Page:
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When a person thinks about punishment, they often think about one person doing something “bad” or “aversive” to another person as a negative consequence for what they did. That is not how punishment is defined in applied behavior analysis (ABA). Punishment is when a behavior results in a consequence that makes it less likely to occur again. 

For example, if you fall asleep on the beach without any suntan lotion and get a bad sunburn, you would be less likely to do it again.  It may not be intuitive by society’s standards that this is punishment. An example of punishment using a cultural definition would be a teenager being grounded from the movies for drinking a beer. However, this would only be punishment if it actually prevented the teenager from drinking beer in the future.

When a behavior is punished, the behavior is always decreased. In ABA terms, punishment occurs when a consequence reduces the occurrences of a behavior.  Whether a consequence is perceived as “good” or “bad” has nothing to do with punishment in ABA. Something is punishment ONLY if it decreases behavior. 

There are two different types of punishment: positive punishment and negative punishment. 

Positive Punishment 

Positive punishment is when the addition of a stimulus immediately following a behavior decreases the likelihood that the behavior will occur again. 

Some examples are a sunburn, a verbal reprimand or a speeding ticket.

These are only examples of punishment if they decrease future instances of behavior. Something is NOT a punishment  if they do not decrease the behaviors that preceded them even if they are aversive. For example, a speeding ticket is not a punishment if it does not prevent a person from speeding in the future.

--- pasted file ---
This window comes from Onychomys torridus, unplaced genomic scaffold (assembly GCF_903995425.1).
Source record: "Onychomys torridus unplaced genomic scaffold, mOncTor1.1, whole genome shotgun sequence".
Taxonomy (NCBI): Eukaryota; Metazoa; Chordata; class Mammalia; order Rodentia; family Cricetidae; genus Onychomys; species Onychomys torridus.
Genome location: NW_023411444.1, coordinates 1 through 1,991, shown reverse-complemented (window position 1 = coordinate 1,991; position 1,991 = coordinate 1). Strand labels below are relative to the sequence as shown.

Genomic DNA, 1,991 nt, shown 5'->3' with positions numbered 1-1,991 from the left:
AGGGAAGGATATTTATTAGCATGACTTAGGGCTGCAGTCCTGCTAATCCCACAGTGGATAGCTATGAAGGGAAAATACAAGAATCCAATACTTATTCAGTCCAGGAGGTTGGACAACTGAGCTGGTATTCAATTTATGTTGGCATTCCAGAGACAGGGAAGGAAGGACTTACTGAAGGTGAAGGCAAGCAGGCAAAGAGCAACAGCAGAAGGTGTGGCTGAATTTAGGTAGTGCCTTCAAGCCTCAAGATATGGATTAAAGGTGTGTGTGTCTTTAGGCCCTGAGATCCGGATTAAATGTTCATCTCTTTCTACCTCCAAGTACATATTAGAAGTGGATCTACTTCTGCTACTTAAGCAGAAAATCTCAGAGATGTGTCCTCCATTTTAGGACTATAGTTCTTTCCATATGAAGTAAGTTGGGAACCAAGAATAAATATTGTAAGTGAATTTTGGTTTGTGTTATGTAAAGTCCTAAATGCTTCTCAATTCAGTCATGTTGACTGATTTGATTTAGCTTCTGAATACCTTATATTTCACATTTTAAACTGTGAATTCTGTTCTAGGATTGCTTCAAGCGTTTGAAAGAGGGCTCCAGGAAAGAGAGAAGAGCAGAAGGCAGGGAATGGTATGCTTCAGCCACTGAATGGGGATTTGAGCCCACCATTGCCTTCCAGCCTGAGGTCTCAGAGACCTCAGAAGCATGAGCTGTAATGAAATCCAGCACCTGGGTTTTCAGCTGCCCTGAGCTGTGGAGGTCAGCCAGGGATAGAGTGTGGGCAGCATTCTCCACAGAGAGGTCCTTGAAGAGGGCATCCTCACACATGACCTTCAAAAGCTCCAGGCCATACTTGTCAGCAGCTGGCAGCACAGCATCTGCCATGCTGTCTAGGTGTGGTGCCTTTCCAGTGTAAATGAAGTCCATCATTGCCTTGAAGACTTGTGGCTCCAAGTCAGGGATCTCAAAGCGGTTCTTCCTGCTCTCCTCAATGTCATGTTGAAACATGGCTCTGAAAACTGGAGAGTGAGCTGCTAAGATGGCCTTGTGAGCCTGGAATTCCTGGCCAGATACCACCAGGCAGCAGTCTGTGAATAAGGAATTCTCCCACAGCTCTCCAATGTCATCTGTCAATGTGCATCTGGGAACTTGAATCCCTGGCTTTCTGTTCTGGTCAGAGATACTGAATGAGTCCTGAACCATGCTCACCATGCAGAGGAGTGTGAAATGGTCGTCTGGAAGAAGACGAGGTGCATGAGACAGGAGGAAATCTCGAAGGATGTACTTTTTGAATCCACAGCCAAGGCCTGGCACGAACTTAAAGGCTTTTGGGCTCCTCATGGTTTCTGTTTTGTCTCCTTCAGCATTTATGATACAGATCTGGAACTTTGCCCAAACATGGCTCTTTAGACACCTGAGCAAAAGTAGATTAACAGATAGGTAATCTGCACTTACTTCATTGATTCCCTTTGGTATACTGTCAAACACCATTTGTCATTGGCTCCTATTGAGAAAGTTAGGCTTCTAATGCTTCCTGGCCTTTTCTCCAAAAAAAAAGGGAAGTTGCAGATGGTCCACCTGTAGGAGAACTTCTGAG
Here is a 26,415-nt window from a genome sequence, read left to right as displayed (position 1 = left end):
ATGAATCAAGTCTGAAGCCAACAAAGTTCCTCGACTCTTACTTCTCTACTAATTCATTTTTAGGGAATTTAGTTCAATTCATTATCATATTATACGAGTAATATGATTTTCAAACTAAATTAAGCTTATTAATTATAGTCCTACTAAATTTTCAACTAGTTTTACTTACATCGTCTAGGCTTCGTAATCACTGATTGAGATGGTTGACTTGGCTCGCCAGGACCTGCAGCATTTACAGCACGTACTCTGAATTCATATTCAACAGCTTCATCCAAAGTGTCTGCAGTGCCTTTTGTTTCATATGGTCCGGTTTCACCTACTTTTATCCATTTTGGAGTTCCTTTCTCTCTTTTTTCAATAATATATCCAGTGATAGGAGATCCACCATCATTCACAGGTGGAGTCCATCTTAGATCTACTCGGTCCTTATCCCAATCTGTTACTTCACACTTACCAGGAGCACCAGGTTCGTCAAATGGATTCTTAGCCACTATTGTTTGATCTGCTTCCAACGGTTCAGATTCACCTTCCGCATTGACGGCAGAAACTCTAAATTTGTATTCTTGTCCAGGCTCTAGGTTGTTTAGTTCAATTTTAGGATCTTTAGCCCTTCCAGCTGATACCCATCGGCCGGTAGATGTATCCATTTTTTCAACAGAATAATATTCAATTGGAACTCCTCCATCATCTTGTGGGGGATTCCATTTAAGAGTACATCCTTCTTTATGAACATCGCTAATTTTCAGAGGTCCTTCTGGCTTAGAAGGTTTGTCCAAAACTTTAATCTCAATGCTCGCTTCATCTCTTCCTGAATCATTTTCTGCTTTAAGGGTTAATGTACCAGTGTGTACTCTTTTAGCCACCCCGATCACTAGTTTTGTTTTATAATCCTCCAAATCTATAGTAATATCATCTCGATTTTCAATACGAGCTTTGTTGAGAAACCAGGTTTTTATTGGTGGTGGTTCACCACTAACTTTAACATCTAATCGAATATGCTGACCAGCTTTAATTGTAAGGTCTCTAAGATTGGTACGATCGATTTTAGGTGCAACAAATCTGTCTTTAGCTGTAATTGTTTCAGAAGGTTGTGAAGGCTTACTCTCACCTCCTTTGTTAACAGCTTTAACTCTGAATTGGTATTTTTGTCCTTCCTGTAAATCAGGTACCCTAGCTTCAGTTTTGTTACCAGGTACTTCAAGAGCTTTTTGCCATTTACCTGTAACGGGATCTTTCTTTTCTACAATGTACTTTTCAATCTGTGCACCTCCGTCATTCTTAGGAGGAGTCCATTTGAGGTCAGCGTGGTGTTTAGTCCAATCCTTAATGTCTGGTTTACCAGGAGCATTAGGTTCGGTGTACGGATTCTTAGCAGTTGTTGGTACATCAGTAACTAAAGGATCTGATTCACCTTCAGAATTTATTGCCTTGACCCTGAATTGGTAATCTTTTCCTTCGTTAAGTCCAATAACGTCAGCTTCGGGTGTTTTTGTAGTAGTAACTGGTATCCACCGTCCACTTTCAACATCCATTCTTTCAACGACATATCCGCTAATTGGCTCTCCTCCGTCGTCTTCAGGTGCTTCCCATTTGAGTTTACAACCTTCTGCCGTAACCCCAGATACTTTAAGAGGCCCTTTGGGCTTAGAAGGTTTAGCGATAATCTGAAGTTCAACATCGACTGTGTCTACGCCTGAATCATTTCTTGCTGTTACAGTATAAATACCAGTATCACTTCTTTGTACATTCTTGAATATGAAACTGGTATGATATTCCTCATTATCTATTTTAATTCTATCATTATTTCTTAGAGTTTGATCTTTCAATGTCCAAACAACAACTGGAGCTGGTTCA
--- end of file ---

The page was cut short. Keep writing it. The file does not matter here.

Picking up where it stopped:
Negative Punishment 

Negative punishment is when a behavior is decreased due to the removal of a desired reinforcer that a person already had access to. 

Some examples are a child receiving a timeout in the middle of a game that he or she was enjoying due to pushing a friend, losing your phone after a night of drinking or a waiter throwing away your dinner when you got up to go to the bathroom at a restaurant. Just like with positive punishment, these are only examples of punishment if they actually decrease a behavior. 

This article is useful for registered behavior technicians (RBT) or students who are studying to become board certified behavior analysts (BCBAs). Understanding (Applied Behavior Analysis) ABA terms is critical for both being an effective ABA therapist and passing your BCBA exam.

In an effort to help you study for your BCBA exam more effectively, this post is written in a “study note” form rather than as a long form blog post. 

They are my personal study notes I am sharing with you as a gift. I am spending my time studying so they are not edited. I am grateful for your understanding in overlooking the grammar! Happy Studying! 

References

Cooper, J. O., Heron, T. E., & Heward, W. L. (2007). Applied Behavior Analysis (3rd Edition). Hoboken, NJ: Pearson Education.

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